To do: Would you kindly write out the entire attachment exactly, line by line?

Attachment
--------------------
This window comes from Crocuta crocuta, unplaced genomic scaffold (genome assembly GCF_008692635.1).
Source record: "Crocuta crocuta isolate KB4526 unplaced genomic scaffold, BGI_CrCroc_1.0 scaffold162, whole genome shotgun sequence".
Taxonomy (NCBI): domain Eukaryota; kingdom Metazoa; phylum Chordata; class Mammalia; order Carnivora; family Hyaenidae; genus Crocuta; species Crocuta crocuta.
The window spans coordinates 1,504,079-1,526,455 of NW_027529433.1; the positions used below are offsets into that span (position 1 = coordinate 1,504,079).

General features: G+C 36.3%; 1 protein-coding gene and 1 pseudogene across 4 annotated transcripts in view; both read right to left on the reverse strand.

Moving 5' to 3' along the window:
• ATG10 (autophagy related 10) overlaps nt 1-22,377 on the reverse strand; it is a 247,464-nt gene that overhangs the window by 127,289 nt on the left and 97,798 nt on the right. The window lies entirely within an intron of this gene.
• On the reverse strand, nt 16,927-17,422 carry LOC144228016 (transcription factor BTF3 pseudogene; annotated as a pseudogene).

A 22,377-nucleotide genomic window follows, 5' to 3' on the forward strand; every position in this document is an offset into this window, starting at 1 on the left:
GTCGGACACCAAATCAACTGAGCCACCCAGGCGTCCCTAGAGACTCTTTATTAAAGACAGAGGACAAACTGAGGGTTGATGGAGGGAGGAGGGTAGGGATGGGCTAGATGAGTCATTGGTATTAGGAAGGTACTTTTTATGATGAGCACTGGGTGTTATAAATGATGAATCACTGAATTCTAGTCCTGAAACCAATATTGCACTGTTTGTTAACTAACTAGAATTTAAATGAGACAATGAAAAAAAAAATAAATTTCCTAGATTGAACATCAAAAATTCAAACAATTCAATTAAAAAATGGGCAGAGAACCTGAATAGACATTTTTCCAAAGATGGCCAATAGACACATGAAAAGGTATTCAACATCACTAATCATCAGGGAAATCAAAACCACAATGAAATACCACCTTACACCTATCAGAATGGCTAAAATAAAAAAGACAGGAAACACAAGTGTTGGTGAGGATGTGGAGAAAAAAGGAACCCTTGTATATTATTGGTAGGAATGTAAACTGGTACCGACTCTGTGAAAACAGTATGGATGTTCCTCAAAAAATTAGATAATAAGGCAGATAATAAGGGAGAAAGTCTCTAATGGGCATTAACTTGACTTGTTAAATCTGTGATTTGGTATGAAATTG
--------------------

This window comes from Crocuta crocuta, unplaced genomic scaffold (genome assembly GCF_008692635.1).
Source record: "Crocuta crocuta isolate KB4526 unplaced genomic scaffold, BGI_CrCroc_1.0 scaffold162, whole genome shotgun sequence".
Taxonomy (NCBI): domain Eukaryota; kingdom Metazoa; phylum Chordata; class Mammalia; order Carnivora; family Hyaenidae; genus Crocuta; species Crocuta crocuta.
The window spans coordinates 1,504,079-1,526,455 of NW_027529433.1; the positions used below are offsets into that span (position 1 = coordinate 1,504,079).

General features: G+C 36.3%; 1 protein-coding gene and 1 pseudogene across 4 annotated transcripts in view; both read right to left on the reverse strand.

Moving 5' to 3' along the window:
• ATG10 (autophagy related 10) overlaps nt 1-22,377 on the reverse strand; it is a 247,464-nt gene that overhangs the window by 127,289 nt on the left and 97,798 nt on the right. The window lies entirely within an intron of this gene.
• On the reverse strand, nt 16,927-17,422 carry LOC144228016 (transcription factor BTF3 pseudogene; annotated as a pseudogene).

A 22,377-nucleotide genomic window follows, 5' to 3' on the forward strand; every position in this document is an offset into this window, starting at 1 on the left:
GTCGGACACCAAATCAACTGAGCCACCCAGGCGTCCCTAGAGACTCTTTATTAAAGACAGAGGACAAACTGAGGGTTGATGGAGGGAGGAGGGTAGGGATGGGCTAGATGAGTCATTGGTATTAGGAAGGTACTTTTTATGATGAGCACTGGGTGTTATAAATGATGAATCACTGAATTCTAGTCCTGAAACCAATATTGCACTGTTTGTTAACTAACTAGAATTTAAATGAGACAATGAAAAAAAAAATAAATTTCCTAGATTGAACATCAAAAATTCAAACAATTCAATTAAAAAATGGGCAGAGAACCTGAATAGACATTTTTCCAAAGATGGCCAATAGACACATGAAAAGGTATTCAACATCACTAATCATCAGGGAAATCAAAACCACAATGAAATACCACCTTACACCTATCAGAATGGCTAAAATAAAAAAGACAGGAAACACAAGTGTTGGTGAGGATGTGGAGAAAAAAGGAACCCTTGTATATTATTGGTAGGAATGTAAACTGGTACCGACTCTGTGAAAACAGTATGGATGTTCCTCAAAAAATTAGATAATAAGGCAGATAATAAGGGAGAAAGTCTCTAATGGGCATTAACTTGACTTGTTAAATCTGTGATTTGGTATGAAATTG